Although much remains to be discoveredabout why human beingsneed sleep, an article published inNature in 2005 discussed the significantinsights researchers havemade over the past 50 years thatincrease the understanding of thefundamental nature of sleep. Oneimportant finding is that sleep maynot be a global phenomenon butrather a local phenomenon of thebrain. Another is that some sleepdisorders can be explained by thediscovery that wakefulness, non-rapid eye movement (REM) sleep,and REM sleep are not mutuallyexclusive states.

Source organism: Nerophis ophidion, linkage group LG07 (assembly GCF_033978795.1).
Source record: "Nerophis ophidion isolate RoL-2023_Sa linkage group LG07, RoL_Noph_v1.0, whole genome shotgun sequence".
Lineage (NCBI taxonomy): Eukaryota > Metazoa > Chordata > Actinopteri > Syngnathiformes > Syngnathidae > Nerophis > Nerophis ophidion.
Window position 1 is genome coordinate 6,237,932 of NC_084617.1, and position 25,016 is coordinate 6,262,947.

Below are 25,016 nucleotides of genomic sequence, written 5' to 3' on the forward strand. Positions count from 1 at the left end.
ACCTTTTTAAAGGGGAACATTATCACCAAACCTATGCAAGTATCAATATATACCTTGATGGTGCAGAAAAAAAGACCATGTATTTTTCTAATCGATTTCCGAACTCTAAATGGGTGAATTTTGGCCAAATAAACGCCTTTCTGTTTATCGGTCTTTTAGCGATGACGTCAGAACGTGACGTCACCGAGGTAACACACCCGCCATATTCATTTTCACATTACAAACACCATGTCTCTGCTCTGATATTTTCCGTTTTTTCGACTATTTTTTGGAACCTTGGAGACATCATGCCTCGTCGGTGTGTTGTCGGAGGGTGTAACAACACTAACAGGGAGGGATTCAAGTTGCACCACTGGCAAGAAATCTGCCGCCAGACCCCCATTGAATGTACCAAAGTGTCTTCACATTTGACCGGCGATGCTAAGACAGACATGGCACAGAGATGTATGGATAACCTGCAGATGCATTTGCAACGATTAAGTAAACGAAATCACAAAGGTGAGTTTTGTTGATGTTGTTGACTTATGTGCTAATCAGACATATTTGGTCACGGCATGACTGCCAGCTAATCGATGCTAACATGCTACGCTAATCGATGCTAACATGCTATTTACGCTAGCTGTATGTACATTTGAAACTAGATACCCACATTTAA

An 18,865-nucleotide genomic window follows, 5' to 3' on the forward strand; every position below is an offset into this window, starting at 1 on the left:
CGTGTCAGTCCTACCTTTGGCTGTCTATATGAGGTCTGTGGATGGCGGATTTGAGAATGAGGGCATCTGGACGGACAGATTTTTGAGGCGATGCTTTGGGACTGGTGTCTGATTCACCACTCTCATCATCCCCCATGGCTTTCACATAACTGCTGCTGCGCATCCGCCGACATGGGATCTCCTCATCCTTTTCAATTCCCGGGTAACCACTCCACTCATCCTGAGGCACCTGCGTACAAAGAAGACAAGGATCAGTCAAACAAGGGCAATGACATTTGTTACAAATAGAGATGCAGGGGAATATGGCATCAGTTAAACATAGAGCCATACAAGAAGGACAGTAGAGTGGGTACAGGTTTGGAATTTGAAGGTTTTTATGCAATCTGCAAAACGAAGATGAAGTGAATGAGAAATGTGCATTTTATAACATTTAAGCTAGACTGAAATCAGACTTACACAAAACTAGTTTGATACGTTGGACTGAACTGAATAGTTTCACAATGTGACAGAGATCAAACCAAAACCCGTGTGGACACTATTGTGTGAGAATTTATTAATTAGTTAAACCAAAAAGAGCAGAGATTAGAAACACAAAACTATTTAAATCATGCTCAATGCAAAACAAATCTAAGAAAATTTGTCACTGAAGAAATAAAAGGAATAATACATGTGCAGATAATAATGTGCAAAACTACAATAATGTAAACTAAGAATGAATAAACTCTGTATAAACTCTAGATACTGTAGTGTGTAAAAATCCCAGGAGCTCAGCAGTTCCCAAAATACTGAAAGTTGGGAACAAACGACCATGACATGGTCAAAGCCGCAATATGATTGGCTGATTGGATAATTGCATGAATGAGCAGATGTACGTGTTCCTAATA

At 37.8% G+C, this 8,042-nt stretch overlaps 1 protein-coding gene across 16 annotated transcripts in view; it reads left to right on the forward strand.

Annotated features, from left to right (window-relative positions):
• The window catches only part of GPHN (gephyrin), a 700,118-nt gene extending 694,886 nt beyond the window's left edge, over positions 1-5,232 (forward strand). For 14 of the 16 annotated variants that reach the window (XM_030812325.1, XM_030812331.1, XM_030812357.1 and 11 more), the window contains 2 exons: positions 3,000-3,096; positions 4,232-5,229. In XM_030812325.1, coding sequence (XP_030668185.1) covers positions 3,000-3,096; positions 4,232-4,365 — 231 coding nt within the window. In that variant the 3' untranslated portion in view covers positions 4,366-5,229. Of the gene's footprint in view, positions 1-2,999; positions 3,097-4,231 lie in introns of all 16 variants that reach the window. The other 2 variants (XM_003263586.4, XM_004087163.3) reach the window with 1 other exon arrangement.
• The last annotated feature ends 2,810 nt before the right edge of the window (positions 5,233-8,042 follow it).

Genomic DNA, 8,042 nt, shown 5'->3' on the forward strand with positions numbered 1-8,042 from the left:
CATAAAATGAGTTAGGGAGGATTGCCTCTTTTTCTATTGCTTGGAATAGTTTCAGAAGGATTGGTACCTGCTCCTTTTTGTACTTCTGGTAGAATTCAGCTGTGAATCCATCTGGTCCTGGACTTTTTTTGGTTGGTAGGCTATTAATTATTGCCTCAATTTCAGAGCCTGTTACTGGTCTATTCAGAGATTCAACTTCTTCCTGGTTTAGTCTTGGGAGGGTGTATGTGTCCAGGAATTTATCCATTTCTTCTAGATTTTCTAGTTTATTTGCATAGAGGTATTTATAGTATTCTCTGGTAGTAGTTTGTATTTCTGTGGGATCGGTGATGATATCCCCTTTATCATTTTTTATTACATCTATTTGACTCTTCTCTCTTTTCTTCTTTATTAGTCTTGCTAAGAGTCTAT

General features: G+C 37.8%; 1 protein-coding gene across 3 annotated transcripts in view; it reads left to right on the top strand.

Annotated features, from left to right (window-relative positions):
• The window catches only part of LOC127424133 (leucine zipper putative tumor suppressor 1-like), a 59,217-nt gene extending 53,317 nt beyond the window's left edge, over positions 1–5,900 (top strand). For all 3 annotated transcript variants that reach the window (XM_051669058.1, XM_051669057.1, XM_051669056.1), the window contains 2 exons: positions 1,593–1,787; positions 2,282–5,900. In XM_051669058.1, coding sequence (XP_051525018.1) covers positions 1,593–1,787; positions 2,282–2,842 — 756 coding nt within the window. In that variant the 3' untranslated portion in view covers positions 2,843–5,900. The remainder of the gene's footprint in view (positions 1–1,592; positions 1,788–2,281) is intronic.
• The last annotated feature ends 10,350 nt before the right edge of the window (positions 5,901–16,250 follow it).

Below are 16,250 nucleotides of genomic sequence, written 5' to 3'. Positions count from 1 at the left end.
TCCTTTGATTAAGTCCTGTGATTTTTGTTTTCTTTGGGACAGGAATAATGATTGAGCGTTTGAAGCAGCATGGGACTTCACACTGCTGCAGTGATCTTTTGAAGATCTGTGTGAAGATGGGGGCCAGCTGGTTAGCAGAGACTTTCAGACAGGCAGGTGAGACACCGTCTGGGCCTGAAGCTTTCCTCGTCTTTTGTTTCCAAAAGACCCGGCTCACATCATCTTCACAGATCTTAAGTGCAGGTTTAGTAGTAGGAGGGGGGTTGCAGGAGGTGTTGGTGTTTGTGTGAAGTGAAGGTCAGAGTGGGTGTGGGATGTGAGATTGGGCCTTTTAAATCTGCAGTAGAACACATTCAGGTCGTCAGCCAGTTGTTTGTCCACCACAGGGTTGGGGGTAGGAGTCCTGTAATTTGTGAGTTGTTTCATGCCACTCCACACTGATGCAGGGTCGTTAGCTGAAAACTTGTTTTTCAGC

Because insomnia is the most prevalentsleep disorder, the researchersoffer some insights into hyperarousal,a condition common amonginsomniacs. These patients, who arein a constant state of hyperarousal,paradoxically may be less sleepy duringthe day, compared with individualswithout insomnia. Appropriatetreatment for this condition may bechronic administration of a sedativehypnoticagent, such as a benzodiazepine.The researchers noted thatthe risks of tolerance, abuse, anddependency that some associatewith chronic benzodiazepine administrationfor patients with well-documentedsleep disorders have beengreatly overestimated.